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The Starfish and the Spider: The Unstoppable Power of Leaderless Organizations Paperback – July 29, 2008
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From Publishers Weekly
Brafman and Beckstrom, a pair of Stanford M.B.A.s who have applied their business know-how to promoting peace and economic development through decentralized networking, offer a breezy and entertaining look at how decentralization is changing many organizations. The title metaphor conveys the core concept: though a starfish and a spider have similar shapes, their internal structure is dramatically different—a decapitated spider inevitably dies, while a starfish can regenerate itself from a single amputated leg. In the same way, decentralized organizations, like the Internet, the Apache Indian tribe and Alcoholics Anonymous, are made up of many smaller units capable of operating, growing and multiplying independently of each other, making it very difficult for a rival force to control or defeat them. Despite familiar examples—eBay, Napster and the Toyota assembly line, for example—there are fresh insights, such as the authors' three techniques for combating a decentralized competitor (drive change in your competitors' ideology, force them to become centralized or decentralize yourself). The authors also analyze one of today's most worrisome "starfish" organizations—al-Qaeda—though that group undermines the authors' point that the power of leaderless groups helps to demonstrate the essential goodness and trustworthiness of human beings. (Oct. 5)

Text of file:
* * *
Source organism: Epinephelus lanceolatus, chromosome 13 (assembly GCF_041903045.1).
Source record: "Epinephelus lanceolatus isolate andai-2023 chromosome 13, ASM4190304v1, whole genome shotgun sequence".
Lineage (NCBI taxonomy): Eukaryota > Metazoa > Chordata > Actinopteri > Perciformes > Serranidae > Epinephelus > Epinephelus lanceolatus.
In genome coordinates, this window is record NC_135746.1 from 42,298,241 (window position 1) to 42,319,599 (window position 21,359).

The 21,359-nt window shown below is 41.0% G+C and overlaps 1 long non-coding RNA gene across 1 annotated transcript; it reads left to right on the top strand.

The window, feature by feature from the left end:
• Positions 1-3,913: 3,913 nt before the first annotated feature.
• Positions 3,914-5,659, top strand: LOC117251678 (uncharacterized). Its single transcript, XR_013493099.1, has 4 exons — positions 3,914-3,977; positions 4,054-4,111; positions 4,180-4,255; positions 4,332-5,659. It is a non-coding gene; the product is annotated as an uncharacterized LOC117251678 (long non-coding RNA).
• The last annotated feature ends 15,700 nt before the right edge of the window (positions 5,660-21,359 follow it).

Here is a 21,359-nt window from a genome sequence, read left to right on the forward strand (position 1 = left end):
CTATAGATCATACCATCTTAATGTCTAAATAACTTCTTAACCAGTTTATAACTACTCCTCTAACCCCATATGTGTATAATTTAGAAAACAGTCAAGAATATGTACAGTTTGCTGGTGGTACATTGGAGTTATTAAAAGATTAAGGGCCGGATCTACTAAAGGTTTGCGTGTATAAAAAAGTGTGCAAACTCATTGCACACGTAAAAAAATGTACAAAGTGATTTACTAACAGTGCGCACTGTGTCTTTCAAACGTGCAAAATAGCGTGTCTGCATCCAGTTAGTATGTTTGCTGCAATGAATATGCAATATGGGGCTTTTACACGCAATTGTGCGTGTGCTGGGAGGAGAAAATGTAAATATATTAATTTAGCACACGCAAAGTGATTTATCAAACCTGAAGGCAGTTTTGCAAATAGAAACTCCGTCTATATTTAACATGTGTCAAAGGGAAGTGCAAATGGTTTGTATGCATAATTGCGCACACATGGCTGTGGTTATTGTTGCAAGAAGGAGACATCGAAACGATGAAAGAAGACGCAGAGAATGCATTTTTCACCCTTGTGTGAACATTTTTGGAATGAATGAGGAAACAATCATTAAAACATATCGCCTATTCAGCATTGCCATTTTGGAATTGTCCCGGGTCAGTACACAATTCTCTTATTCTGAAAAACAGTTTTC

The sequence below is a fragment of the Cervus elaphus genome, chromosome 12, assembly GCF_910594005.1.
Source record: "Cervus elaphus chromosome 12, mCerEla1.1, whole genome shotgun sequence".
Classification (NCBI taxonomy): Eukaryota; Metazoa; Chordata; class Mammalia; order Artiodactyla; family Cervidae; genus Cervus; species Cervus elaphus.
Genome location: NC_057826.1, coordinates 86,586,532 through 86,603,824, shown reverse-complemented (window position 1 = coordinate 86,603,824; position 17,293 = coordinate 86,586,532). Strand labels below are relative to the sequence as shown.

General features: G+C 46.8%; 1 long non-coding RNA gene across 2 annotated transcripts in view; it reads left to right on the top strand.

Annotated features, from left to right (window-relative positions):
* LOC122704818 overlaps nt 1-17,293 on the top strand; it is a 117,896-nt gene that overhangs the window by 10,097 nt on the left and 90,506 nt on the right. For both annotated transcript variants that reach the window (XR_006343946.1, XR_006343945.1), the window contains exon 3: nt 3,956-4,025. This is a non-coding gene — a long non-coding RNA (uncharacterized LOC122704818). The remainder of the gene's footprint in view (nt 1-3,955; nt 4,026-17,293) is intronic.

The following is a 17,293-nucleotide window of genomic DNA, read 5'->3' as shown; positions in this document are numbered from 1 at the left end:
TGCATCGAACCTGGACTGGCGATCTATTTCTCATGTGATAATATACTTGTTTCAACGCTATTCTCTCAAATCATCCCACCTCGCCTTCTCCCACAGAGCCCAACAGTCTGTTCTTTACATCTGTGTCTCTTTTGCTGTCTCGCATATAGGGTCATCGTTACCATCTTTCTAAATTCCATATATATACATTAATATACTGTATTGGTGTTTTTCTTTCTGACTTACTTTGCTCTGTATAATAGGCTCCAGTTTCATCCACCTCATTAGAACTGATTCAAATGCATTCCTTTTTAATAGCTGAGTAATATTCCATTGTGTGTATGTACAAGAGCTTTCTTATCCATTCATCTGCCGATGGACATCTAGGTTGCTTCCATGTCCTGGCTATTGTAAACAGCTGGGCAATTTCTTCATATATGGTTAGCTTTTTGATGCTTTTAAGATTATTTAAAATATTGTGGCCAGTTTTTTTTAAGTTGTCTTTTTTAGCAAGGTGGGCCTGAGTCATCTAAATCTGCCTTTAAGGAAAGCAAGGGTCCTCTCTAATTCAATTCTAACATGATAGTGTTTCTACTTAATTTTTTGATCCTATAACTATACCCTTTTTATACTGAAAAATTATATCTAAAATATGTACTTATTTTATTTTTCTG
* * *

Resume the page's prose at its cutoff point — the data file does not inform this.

Copyright © Reed Business Information, a division of Reed Elsevier Inc. All rights reserved. --This text refers to an out of print or unavailable edition of this title.
“The Starfish and the Spider is a compelling and important book.” —Pierre Omidyar, CEO, Omidyar Network and Founder and Chairman, eBay Inc.
“The Starfish and the Spider, like Blink, The Tipping Point, and The Wisdom of Crowds before it, showed me a provocative new way to look at the world and at business. It'salso fun to read!” —Robin Wolaner, founder, Parenting Magazine and author, Naked in the Boardroom
“A fantastic read. Constantly weaving stories and connections. You'll never see the world the same way again.” —Nicholas J. Nicholas Jr., former Co-CEO, Time Warner
“A must-read. Starfish are changing the face of business and society. This page-turner is provocative and compelling.” —David Martin, CEO, Young Presidents' Organization
“The Starfish and the Spider provides a powerful prism for understanding the patterns and potential of self-organizing systems.” —Steve Jurvetson, Partner, Draper Fisher Jurvetson
“The Starfish and the Spider lifts the lid on a massive revolution in the making, a revolution certain to reshape every organization on the planet from bridge clubs to global governments. Brafman and Beckstrom elegantly describe what is afoot and offer a wealth of insights that will be invaluable to anyone starting something new—or rescuing something old—amidst this vast shift.” —Paul Saffo, Director, Institute for the Future “The Starfish and the Spider is great reading. [It has] not only stimulated my thinking, but as a result of the reading, I proposed ten action points for my own organization."—Professor Klaus Schwab, Executive Chairman, World Economic Forum